Friday, March 31, 2023
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School districts allegedly move money to qualify for tax increases, according to state auditor general

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Tim DeFoor, the state auditor general, claims that two local school districts were among the 12 that transferred monies from one account to another in order to increase taxes.

Both North Allegheny and Canon-McMillan assert that they did nothing improper, according to Jon Delano, the money editor for KDKA-TV.

Here, school boards are allowed to raise school taxes up to a set amount without calling a referendum, unlike in Ohio where voters must approve any increase in school property taxes. As long as they don’t have a sizable financial excess in an uncommitted account, such as a rainy day fund, boards may petition to the Pennsylvania Department of Education for an exception if they want to pay higher taxes.

According to DeFoor, “This department had been getting complaints from private residents and the legislature that school districts were increasing taxes to meet costs when they really had money in their accounts to cover these costs, making the tax hike unjustified.

DeFoor claimed that his audit revealed that 12 school districts had transferred $102 million into capital fund accounts from their $390 million in uncommitted funds in order to qualify for a larger property tax exemption.

According to Nathan Benefield, senior vice president of the National Association of School Boards, “what the auditor general found is that school districts have kind of moved money around to different accounts — still have a large reserve but less than 8 percent in this undesignated account – so they are able to raise taxes despite having really excess reserves.”

Many school districts, according to Benefield, have surplus funds that make up up to 40% of their annual spending.However, Hannah Barrack, executive director of the PA Association of School Business Officials, claims that possessing and moving money around makes sense because of rising costs, unfilled requirements, and unclear state education funding.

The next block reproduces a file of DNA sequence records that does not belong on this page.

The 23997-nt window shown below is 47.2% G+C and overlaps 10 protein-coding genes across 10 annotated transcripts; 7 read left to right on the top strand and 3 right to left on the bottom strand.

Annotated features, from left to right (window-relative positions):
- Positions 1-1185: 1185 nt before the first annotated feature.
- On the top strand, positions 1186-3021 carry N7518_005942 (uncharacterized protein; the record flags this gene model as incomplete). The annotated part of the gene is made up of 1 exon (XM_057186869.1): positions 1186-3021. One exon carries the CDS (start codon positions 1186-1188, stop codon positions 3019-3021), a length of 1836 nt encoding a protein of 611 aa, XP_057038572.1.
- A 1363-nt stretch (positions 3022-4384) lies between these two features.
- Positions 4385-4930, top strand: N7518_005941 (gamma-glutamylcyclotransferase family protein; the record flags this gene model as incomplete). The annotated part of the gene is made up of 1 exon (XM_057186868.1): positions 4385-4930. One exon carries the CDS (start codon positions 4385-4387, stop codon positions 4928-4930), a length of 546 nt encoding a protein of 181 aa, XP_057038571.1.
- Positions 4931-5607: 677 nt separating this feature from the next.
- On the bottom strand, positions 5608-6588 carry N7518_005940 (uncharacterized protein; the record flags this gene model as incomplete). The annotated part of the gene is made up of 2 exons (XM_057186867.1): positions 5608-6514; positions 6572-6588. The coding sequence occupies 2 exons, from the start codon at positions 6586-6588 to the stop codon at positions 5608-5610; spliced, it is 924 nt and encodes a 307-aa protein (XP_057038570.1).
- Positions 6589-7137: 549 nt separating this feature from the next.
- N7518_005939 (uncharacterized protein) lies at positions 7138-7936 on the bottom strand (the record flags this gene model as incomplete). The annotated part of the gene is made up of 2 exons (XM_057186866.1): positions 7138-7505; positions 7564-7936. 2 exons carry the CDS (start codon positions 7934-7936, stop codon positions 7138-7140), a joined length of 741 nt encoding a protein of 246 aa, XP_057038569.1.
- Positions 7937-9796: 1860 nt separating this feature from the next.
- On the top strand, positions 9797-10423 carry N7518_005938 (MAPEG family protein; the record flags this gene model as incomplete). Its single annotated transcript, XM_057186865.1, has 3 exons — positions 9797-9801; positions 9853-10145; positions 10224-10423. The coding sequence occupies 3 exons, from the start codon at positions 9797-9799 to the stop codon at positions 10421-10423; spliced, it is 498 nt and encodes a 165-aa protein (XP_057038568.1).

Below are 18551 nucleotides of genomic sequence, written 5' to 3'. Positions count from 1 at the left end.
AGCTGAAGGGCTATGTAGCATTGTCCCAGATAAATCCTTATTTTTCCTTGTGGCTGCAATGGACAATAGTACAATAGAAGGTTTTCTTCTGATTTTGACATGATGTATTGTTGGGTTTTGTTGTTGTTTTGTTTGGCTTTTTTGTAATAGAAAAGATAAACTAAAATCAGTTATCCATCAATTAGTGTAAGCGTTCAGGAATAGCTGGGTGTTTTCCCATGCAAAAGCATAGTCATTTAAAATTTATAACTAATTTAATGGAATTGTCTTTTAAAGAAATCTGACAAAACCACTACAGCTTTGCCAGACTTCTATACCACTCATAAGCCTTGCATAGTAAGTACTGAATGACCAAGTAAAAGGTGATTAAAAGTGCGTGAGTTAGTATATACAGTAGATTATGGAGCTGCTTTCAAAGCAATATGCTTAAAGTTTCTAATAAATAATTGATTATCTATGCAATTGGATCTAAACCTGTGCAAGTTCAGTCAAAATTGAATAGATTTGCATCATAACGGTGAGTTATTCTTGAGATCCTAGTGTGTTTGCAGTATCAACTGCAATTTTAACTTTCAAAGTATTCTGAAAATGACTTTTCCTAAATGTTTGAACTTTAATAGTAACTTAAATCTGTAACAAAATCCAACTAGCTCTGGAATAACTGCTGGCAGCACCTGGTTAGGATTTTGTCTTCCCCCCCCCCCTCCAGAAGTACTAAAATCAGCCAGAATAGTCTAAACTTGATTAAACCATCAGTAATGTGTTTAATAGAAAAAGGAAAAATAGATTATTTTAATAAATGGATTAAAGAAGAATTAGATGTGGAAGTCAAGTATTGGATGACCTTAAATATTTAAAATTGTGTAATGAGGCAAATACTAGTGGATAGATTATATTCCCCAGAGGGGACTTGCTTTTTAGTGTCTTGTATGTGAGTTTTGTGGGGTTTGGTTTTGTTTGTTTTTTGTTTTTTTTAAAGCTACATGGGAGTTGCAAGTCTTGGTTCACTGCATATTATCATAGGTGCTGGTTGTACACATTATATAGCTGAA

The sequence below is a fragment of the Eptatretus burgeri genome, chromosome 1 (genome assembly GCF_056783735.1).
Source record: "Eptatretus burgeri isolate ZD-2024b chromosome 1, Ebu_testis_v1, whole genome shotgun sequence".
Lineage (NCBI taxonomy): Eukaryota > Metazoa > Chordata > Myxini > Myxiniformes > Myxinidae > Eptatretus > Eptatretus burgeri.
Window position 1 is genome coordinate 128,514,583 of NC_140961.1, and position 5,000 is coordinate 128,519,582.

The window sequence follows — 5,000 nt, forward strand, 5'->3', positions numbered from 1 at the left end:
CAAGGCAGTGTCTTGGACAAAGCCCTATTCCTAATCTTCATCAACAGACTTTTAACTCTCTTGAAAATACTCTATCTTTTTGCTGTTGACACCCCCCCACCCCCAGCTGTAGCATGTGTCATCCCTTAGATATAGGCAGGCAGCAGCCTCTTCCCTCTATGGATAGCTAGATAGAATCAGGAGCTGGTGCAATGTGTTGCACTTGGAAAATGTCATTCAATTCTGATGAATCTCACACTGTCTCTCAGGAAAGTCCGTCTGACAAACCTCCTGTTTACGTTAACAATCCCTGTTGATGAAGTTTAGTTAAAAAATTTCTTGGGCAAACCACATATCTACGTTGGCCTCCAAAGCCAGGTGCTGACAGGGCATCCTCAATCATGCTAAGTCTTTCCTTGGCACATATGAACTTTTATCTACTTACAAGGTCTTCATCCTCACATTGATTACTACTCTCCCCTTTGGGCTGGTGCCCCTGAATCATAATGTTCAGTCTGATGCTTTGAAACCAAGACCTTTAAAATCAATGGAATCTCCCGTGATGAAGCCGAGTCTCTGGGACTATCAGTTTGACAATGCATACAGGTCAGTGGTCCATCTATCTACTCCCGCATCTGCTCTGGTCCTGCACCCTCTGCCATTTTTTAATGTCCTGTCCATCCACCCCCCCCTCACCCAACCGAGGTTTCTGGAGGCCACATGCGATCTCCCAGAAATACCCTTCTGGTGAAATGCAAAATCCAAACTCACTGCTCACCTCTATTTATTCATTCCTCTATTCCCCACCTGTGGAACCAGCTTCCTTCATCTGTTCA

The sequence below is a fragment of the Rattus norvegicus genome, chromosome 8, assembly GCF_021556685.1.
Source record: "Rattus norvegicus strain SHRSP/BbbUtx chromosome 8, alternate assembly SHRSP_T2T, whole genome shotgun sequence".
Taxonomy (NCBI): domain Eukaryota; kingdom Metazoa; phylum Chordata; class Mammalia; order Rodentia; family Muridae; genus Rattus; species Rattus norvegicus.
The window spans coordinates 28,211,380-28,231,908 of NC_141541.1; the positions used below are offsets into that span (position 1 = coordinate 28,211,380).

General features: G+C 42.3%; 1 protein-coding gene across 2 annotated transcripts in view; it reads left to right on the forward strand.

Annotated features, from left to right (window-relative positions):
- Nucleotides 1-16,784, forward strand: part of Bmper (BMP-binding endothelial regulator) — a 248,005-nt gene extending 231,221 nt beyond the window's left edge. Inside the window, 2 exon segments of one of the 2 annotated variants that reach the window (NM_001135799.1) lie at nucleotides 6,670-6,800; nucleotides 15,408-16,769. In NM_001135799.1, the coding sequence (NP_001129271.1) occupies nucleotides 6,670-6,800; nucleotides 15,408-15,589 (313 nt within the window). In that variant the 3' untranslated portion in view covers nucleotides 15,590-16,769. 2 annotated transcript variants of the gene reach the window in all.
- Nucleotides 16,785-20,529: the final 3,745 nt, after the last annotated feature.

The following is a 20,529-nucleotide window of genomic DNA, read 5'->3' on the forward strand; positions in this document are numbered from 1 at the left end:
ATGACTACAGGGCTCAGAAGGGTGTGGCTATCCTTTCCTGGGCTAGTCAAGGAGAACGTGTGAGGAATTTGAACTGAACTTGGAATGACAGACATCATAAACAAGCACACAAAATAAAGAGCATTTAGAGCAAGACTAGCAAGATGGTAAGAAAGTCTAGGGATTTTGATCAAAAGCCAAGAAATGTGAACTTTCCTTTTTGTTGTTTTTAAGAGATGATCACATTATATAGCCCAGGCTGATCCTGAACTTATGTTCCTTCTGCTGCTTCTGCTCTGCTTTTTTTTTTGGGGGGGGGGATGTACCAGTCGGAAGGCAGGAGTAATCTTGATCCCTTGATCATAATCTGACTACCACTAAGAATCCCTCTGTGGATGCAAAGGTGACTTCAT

According to Barrack, “it is a pretty typical and appropriate financial procedure that happens all the time to ensure that the school system is stable.” “During uncertain and volatile times, the general fund is permitted to stay stable.”

According to DeFoor’s investigation, North Allegheny and Canon-McMillan both transferred money and asked for exceptions to increase taxes but never infringed the law. Both school districts claimed in statements that they did nothing wrong.

According to Barrack, the auditor general’s report: “It sort of serves as a fix for an imaginary issue. The number of districts exceeding the index is not very high. Property taxes are not being raised above that index.”

However, school boards are increasing fees. This year, school boards are permitted to increase taxes by up to 4% without shifting funds or asking the state to grant an exception.

Taxpayers, according to DeFoor, must pay close attention to the budget of their local school system.

Patrick Huston
Patrick Huston
As a senior editor, Patrick is a professional who is in charge of putting out business news. As a senior editor, Patrick is likely to be in charge of the duties of junior editors and writers, make sure the content is correct and high-quality, and work with other departments to make sure the business news is published on time. Patrick knows a lot about business and the latest market trends. He uses this knowledge to choose and edit stories that are both interesting and useful to readers. He also works with reporters and analysts to come up with insightful pieces that help readers keep up with the latest business news. Patrick is a very important part of keeping the public informed and interested in important business issues. He is passionate about journalism and strives for excellence.

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